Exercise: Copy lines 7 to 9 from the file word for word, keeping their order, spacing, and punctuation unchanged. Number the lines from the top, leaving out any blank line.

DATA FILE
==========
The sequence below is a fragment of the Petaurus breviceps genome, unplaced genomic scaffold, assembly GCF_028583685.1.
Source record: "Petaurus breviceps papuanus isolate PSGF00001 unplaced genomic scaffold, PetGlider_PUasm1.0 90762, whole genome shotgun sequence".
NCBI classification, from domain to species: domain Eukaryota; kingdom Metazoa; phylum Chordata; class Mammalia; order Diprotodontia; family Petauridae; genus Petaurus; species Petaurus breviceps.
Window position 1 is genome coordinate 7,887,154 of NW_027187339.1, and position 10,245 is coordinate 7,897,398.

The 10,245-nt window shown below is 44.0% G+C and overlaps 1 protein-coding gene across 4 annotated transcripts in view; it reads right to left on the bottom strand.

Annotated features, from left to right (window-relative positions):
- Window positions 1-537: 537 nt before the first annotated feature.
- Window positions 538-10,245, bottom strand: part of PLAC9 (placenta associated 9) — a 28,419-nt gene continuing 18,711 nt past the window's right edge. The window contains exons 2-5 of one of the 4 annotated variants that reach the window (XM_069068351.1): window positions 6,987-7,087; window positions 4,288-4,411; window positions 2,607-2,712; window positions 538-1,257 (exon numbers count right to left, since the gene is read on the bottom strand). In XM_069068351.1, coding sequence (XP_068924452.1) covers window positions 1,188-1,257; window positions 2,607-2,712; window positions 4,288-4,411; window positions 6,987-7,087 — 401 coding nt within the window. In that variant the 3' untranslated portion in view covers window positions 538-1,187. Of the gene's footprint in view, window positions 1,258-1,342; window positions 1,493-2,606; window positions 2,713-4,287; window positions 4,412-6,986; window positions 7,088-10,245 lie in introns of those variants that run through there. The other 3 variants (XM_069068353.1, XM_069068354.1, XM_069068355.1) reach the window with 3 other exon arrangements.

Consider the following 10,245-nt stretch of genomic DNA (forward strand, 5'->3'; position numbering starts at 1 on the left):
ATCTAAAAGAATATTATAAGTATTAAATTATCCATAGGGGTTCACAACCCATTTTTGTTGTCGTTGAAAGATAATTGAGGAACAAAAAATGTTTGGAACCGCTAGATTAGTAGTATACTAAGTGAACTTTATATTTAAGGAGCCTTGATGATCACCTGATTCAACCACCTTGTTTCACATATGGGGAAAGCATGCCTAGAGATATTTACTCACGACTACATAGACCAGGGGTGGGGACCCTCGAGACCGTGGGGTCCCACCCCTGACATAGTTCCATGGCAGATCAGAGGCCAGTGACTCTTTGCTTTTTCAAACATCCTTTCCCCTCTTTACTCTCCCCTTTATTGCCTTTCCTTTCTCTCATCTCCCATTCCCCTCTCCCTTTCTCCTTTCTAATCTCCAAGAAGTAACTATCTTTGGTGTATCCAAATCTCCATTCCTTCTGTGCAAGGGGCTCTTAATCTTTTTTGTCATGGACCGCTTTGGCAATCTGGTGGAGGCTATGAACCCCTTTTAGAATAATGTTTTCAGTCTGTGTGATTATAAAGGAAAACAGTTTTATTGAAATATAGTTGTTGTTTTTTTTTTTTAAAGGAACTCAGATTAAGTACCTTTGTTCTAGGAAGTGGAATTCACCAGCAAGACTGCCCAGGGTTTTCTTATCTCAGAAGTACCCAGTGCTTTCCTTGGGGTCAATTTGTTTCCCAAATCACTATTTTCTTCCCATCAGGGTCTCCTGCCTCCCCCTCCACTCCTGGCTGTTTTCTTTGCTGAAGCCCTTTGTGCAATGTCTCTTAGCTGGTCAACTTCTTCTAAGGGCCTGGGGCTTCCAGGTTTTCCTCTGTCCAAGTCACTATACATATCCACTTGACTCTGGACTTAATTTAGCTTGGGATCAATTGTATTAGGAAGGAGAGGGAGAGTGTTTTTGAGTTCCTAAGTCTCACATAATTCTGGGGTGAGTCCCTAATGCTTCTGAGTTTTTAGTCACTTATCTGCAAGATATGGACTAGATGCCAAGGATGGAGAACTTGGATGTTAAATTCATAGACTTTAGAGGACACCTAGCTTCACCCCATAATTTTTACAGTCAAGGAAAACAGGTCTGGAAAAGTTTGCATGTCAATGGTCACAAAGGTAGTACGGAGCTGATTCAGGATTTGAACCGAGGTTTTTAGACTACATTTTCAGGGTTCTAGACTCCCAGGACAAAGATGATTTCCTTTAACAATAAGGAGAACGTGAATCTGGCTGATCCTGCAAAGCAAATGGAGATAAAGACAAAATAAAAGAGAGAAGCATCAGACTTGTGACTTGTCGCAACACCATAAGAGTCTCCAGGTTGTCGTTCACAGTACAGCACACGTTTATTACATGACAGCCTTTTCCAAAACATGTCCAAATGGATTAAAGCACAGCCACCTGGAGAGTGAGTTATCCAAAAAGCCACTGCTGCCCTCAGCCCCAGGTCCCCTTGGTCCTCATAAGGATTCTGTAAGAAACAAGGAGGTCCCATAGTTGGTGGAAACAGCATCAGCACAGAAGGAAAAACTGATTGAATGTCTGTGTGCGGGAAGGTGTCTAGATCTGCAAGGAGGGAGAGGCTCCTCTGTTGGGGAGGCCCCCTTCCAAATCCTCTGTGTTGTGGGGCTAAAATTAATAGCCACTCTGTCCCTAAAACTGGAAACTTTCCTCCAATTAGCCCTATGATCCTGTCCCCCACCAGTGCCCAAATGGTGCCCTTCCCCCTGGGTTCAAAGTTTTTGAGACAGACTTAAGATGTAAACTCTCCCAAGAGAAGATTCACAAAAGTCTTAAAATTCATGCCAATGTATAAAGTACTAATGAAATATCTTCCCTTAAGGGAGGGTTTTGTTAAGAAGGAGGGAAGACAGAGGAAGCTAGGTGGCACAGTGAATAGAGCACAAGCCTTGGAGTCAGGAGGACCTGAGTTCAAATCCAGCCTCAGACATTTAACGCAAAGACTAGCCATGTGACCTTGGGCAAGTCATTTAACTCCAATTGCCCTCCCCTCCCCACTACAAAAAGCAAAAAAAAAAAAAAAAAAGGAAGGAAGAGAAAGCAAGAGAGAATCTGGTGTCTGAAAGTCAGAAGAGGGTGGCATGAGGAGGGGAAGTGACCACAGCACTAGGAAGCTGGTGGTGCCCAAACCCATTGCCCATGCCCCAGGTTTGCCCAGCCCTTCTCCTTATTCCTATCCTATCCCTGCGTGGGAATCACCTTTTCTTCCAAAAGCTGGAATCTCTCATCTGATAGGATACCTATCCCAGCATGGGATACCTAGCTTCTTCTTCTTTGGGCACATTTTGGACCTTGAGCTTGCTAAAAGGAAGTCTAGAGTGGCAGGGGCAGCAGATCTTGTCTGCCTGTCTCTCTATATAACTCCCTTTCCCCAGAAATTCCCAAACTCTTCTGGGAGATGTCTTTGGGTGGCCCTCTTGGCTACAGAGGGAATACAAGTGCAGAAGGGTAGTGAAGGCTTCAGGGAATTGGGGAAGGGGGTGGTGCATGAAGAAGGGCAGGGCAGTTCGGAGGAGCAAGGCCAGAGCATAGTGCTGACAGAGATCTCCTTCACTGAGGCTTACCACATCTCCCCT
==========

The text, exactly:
- Window positions 1-537: 537 nt before the first annotated feature.
- Window positions 538-10,245, bottom strand: part of PLAC9 (placenta associated 9) — a 28,419-nt gene continuing 18,711 nt past the window's right edge. The window contains exons 2-5 of one of the 4 annotated variants that reach the window (XM_069068351.1): window positions 6,987-7,087; window positions 4,288-4,411; window positions 2,607-2,712; window positions 538-1,257 (exon numbers count right to left, since the gene is read on the bottom strand). In XM_069068351.1, coding sequence (XP_068924452.1) covers window positions 1,188-1,257; window positions 2,607-2,712; window positions 4,288-4,411; window positions 6,987-7,087 — 401 coding nt within the window. In that variant the 3' untranslated portion in view covers window positions 538-1,187. Of the gene's footprint in view, window positions 1,258-1,342; window positions 1,493-2,606; window positions 2,713-4,287; window positions 4,412-6,986; window positions 7,088-10,245 lie in introns of those variants that run through there. The other 3 variants (XM_069068353.1, XM_069068354.1, XM_069068355.1) reach the window with 3 other exon arrangements.

Consider the following 10,245-nt stretch of genomic DNA (forward strand, 5'->3'; position numbering starts at 1 on the left):